18 May 2018
Pressure on Germany is growing after a series of exposés in February this year showed the German military to be one of the least combat ready in NATO. First, Germany's parliamentary commissioner for the armed forces urged the navy to stop deploying frigates to NATO, EU and UN missions because the military simply doesn't have enough ships. German vessels have played key roles in anti-smuggling and migrant rescue missions in the Mediterranean.
Second, the Bundeswehr is due to take over leadership of NATO's multinational Very High Readiness Joint Task Force (VJTF) at the start of next year, but doesn't have enough tanks, according to a leaked Defence Ministry document. Specifically, the Bundeswehr's ninth tank brigade in Münster only has nine operational Leopard 2 tanks — even though it promised to have 44 ready for the VJTF — and only three of the promised 14 Marder armoured infantry vehicles. A lack of spare parts and the high cost and time needed to maintain the vehicles was given as the reason for the shortfall. It added that it was also lacking night-vision equipment, automatic grenade launchers, winter clothing and body armour.
Additional gaps in combat readiness that have come to light include the fact that none of Germany’s submarines are currently operational, there are insufficient military helicopters for pilots to fly and only four of its 128 Eurofighter jets are combat-ready.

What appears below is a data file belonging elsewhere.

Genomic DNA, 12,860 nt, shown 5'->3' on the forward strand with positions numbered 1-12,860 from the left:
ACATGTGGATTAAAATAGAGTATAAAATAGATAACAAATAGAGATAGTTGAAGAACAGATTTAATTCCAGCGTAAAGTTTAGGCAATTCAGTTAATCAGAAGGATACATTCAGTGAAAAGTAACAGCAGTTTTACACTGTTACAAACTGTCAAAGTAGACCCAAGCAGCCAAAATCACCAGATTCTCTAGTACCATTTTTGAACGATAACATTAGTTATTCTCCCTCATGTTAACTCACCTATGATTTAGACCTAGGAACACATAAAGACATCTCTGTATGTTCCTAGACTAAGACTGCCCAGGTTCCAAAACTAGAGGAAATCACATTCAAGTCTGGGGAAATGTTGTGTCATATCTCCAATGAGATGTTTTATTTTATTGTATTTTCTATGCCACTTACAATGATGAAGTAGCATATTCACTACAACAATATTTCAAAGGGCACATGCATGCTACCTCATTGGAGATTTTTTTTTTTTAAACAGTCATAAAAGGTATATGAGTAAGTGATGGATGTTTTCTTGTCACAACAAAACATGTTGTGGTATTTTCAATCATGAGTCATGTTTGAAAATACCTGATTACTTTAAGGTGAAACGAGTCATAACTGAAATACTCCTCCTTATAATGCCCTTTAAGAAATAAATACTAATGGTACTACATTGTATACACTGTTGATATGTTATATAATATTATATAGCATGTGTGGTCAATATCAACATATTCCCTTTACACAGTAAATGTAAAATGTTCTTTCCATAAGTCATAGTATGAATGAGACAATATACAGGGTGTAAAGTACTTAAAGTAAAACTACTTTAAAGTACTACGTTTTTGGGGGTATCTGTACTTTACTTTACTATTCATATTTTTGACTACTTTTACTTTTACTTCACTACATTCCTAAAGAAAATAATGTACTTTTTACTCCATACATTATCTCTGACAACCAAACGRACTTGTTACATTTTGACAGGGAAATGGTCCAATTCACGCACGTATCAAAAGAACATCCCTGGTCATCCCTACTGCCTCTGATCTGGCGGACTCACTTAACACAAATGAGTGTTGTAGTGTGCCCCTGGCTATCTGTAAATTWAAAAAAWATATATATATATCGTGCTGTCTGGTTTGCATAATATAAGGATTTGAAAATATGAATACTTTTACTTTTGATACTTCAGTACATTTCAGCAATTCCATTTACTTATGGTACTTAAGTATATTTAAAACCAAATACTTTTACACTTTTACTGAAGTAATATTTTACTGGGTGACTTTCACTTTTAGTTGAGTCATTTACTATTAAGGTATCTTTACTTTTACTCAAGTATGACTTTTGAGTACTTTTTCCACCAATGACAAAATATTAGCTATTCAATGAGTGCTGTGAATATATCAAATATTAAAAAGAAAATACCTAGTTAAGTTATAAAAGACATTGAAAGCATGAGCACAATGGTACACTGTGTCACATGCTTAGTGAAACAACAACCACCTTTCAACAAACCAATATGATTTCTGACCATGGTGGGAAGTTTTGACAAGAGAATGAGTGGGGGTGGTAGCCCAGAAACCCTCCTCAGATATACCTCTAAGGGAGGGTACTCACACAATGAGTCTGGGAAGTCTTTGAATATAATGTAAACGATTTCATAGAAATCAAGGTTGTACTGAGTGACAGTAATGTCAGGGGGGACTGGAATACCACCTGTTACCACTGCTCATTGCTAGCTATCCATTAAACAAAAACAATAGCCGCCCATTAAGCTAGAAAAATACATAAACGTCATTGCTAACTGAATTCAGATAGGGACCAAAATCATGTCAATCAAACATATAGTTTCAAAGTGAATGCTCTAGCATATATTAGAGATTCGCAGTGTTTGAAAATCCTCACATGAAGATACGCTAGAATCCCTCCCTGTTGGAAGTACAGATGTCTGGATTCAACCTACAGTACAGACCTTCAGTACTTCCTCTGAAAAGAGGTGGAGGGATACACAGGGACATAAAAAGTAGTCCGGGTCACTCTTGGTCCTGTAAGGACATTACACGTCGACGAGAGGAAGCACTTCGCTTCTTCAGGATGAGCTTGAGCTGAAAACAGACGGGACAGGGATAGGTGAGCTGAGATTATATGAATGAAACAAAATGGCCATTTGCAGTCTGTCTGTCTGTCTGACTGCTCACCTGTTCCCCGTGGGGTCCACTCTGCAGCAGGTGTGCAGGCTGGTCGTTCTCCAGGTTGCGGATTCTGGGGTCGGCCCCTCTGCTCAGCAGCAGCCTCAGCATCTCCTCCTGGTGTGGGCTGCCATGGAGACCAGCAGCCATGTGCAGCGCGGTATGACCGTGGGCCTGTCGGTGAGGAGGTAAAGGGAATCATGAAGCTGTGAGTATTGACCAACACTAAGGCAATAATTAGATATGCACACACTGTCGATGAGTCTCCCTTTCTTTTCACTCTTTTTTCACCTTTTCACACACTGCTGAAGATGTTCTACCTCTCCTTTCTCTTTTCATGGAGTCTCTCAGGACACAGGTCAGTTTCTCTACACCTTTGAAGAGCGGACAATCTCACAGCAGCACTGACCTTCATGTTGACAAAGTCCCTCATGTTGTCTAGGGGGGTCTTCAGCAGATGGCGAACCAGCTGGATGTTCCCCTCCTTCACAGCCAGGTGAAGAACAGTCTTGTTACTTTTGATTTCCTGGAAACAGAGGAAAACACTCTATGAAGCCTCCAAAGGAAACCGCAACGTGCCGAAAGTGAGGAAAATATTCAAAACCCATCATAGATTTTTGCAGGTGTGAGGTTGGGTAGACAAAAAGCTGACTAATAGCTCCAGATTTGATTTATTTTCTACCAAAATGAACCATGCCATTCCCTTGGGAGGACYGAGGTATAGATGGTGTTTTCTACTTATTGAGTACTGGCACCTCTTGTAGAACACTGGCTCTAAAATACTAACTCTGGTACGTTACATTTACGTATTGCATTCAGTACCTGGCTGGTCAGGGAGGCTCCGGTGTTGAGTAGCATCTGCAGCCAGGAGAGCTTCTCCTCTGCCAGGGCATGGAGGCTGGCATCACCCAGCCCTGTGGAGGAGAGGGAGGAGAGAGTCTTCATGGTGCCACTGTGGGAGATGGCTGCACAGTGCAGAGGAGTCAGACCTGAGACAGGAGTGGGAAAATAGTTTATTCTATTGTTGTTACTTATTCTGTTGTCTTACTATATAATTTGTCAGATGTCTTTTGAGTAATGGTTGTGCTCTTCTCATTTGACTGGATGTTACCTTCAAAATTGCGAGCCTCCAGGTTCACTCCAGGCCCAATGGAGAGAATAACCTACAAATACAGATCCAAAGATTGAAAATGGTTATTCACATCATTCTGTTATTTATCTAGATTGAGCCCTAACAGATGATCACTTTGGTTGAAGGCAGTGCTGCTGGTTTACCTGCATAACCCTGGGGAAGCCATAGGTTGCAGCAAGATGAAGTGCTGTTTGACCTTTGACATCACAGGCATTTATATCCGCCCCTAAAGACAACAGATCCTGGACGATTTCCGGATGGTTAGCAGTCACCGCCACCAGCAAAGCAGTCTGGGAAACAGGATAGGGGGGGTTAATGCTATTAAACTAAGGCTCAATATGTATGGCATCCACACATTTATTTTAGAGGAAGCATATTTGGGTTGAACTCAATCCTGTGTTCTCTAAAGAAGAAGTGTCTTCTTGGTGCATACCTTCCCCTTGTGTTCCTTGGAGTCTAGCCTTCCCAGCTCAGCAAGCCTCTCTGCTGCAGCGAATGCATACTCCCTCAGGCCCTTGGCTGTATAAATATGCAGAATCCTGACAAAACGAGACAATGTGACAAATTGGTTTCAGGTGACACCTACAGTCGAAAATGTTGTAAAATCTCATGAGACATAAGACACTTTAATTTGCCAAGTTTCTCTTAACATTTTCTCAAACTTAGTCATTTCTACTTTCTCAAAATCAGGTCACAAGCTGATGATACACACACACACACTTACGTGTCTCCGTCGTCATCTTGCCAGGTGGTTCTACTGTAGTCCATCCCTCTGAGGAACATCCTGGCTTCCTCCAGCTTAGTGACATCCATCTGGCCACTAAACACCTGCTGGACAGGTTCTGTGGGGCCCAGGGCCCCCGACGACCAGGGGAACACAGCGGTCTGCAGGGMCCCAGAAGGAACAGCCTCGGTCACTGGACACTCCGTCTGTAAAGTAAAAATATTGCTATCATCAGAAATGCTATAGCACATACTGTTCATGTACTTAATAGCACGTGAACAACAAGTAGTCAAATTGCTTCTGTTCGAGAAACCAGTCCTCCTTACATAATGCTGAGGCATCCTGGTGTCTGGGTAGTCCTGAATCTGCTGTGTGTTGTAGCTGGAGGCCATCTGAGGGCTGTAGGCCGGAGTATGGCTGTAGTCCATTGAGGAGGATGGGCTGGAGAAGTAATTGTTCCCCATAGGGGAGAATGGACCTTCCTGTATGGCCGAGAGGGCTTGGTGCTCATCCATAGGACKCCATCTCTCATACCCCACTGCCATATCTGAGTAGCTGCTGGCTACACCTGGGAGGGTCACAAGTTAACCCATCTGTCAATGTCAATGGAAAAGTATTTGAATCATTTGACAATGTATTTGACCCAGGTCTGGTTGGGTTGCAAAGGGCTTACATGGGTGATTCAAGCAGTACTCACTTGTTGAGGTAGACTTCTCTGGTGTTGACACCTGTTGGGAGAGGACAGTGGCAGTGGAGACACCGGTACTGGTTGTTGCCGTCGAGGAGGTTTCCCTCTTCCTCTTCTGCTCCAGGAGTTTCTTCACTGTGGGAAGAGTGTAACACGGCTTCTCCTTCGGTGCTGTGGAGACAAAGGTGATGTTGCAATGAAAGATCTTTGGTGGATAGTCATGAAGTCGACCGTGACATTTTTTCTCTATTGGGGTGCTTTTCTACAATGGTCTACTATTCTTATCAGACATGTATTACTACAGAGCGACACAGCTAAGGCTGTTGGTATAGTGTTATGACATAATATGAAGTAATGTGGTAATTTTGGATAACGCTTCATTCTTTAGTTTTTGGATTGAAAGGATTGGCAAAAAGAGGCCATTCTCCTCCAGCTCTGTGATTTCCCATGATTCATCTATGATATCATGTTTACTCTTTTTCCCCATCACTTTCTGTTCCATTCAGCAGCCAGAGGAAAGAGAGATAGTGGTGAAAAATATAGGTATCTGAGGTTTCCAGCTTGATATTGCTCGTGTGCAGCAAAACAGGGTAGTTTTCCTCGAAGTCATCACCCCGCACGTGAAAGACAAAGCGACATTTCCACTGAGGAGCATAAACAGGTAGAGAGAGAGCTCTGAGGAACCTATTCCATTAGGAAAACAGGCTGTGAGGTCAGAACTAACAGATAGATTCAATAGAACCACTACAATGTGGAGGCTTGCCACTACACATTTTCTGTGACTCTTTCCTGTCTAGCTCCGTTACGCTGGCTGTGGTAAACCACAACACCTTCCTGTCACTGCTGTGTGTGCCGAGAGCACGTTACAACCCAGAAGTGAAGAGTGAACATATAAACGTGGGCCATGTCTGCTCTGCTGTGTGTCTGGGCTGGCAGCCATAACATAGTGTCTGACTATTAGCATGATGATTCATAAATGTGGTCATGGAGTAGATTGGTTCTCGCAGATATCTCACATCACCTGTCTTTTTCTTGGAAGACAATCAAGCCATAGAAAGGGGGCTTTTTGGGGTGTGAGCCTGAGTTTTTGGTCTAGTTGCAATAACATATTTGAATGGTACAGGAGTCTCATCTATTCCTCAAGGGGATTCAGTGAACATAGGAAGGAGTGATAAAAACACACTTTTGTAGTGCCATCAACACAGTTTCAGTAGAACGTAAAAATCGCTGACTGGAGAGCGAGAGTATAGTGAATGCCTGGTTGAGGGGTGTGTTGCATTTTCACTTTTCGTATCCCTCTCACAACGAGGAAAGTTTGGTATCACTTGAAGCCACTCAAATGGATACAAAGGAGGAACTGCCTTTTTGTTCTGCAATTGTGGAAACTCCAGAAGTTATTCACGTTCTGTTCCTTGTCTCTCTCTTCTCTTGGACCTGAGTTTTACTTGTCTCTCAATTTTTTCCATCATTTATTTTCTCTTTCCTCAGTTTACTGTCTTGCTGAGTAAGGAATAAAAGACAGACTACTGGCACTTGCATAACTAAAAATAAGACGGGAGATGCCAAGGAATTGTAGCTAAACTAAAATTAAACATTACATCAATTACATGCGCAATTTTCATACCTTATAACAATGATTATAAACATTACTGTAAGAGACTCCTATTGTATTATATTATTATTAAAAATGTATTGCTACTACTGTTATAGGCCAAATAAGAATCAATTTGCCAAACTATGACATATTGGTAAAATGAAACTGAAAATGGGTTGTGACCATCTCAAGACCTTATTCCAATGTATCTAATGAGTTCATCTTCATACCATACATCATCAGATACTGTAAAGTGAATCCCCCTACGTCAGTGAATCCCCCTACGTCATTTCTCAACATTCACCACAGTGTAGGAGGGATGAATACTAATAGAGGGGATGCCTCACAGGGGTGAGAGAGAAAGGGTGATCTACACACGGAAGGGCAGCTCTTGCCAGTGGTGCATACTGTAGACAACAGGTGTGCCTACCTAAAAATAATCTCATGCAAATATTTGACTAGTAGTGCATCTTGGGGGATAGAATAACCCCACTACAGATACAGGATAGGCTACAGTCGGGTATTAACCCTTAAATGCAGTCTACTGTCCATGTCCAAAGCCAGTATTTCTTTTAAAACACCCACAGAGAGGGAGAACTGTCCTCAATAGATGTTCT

Germany spent 1.13 percent of its economic output on the military in 2017, well below the alliance’s agreed 2 percent target, according to January 2018 analysis by the BDI industry association. The lower 2017 figure was mainly due to stronger-than-expected economic growth, which lowered the percentage. Similarly, the Stockholm International Peace Research Institute (SIPRI) estimated German defence spending in 2017 as $44.3 billion (1.2 per cent of GDP), which still placed the country as the 9th largest military spender in the world overall.
In April, it was reported that German Defence Minister Ursula von der Leyen had requested an additional $14.6 billion for the country’s military budget, saying the current budget of $45 billion is vastly inadequate for the military modernization Germany needs. The request is facing resistance from Germany’s finance ministry, which has planned a roughly $6.6 billion increase over four years. Under current plans, German military spending is expected to reach 1.5 percent of economic output in 2025, which would mean that Berlin would default on a pledge it made in 2014 when NATO members agreed to hit the 2 percent mark within a decade.
Levels of German defence spending and the lack of readiness of its armed forces are likely to re-emerge as a contentious issue between Berlin and Washington when President Donald Trump attends a NATO summit in July. German Chancellor Angela Merkel conceded on 14 May that German “credibility” was at stake and that defence spending must increase. Yet during last year’s election campaign she also said that spending on Germany’s welfare state would continue to take precedence over the increased military expenditure demanded by President Trump.
Another aspect of Germany’s reluctance to significantly increase its military investment is a broad historical and cultural uneasiness with the idea of trying to re-establish itself as a military power. An October 2017 survey in Germany by the Pew Research Centre found that 51 percent of those polled wanted defence spending to remain at the same level, while 13 percent wanted cuts. Only 32 percent wanted to increase spending.